I don’t know how people believed this one. This Italian “oral surgeon” has just pretended to extract an animal’s jaw from his actor-patient. The crowd stares in amazement, the way the surgeon looks at us through the picture easily tells us that he’s living a lie.
The main theme in a lot of these pictures is having a crowd admire the dentist’s work. Now that we have YouTube, people have turned away from the dental office when they seek entertainment.
Hopefully these pictures from the history of dentistry will allow you to gain a greater appreciation for your current dentist. There’s a lot to be grateful for when you think about dentists of today:
- We don’t stand on you or tie you down to pull your teeth.
- We don’t travel from town to town with deceitful publicity stunts.
- We don’t prescribe medications that could cause serious harm to you or your children.
- We use local anesthetic so you don’t feel the pain of dental work.
- We don’t try to sell you questionable cures for your problems and base our treatment on scientific evidence. Well, most of us do!
- We don’t hold your head over a burning pot of flames to cure your toothache.
- We can fix teeth, rather than simply extracting them.
- We wear gloves and use sterile dental equipment.
Imagine living in a remote village 300 years ago. After suffering with a toothache for weeks, you see an advertisement about a traveling dentist who will be performing in the village square next weekend. You feel relieved, but somewhat nervous.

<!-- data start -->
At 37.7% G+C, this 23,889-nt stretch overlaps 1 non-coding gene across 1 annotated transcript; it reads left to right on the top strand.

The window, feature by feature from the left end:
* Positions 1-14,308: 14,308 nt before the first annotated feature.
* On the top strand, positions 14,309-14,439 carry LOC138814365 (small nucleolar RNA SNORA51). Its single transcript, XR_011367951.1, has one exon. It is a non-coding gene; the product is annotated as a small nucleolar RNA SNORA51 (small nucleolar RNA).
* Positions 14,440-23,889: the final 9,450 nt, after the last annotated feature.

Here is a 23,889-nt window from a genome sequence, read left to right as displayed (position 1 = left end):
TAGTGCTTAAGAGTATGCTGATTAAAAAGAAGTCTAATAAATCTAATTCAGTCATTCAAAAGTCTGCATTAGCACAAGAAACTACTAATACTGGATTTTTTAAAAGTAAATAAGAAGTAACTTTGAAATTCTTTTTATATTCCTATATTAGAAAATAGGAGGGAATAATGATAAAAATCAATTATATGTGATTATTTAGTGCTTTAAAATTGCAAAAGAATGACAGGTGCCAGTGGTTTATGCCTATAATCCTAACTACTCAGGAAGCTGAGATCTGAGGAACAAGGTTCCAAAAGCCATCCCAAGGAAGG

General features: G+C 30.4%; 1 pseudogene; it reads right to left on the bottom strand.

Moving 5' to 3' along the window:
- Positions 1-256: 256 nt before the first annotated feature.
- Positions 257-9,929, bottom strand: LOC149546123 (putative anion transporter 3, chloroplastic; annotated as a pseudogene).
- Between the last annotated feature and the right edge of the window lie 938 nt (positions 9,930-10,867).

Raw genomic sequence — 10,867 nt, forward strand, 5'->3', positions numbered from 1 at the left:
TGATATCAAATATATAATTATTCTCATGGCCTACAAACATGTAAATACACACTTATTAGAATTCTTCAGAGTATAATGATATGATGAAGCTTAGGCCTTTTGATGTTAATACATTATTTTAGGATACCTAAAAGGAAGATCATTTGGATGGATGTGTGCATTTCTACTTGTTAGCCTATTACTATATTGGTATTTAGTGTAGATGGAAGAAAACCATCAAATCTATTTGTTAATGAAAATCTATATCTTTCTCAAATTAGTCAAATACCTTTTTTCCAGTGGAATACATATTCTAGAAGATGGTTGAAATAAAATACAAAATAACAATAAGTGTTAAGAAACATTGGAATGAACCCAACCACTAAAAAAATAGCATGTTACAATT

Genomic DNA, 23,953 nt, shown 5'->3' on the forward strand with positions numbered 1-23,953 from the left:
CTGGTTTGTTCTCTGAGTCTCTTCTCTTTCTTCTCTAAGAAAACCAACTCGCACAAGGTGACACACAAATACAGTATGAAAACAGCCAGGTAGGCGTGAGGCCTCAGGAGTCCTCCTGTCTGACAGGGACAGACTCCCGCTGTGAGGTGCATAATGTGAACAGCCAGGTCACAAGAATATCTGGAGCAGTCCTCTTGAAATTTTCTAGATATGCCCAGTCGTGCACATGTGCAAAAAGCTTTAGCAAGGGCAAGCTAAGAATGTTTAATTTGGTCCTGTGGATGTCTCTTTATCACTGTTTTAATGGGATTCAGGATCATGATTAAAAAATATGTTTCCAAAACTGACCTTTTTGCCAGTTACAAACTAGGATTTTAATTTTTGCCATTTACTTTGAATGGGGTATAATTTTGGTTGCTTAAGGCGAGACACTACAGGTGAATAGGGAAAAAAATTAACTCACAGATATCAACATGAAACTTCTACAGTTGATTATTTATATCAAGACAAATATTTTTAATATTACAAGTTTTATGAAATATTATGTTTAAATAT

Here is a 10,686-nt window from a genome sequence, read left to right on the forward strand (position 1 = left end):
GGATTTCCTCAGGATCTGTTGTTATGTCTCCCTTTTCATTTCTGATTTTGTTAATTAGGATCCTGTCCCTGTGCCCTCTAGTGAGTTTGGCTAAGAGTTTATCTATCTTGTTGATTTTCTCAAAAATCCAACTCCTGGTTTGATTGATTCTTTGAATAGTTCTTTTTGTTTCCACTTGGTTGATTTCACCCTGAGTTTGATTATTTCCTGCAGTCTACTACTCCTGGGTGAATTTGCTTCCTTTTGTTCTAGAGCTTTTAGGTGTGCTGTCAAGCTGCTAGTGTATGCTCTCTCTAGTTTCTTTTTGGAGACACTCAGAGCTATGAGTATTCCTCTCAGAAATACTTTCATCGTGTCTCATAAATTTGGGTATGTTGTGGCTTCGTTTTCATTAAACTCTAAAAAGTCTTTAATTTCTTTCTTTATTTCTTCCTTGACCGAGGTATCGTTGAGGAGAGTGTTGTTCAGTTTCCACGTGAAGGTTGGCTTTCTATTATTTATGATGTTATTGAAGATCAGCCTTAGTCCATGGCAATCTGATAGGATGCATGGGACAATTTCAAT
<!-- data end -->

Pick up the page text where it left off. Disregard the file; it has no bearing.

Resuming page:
Who were these dentists that traveled around the countryside putting on loud, raucous shows whereever they went?
They were known simply as tooth drawers (pronounced draw-ers).
The Tooth Drawer
The tooth drawer would generally travel to different villages and set up shop temporarily. Usually a tooth drawer would set up a stage with lots of decorations as you can see in the picture above.
Many people had to be in extreme pain before they would dare go to a tooth drawer. Tooth drawers ended up getting a bad reputation because many of them weren’t very good dentists and simply craved fame and attention. Also, as you can see in the picture above, someone was picking the pocket of the tooth drawer’s patient.
On stage, they would act like they were great dental surgeons, but they often did this by tricking their audience.
How The Tooth Drawer Would Trick the Audience
Once a tooth drawer set up shop in a town, they would call someone from the audience who was suffering from a toothache. The tooth drawer actually planted actors in the audience who would pretend to be suffering from a toothache.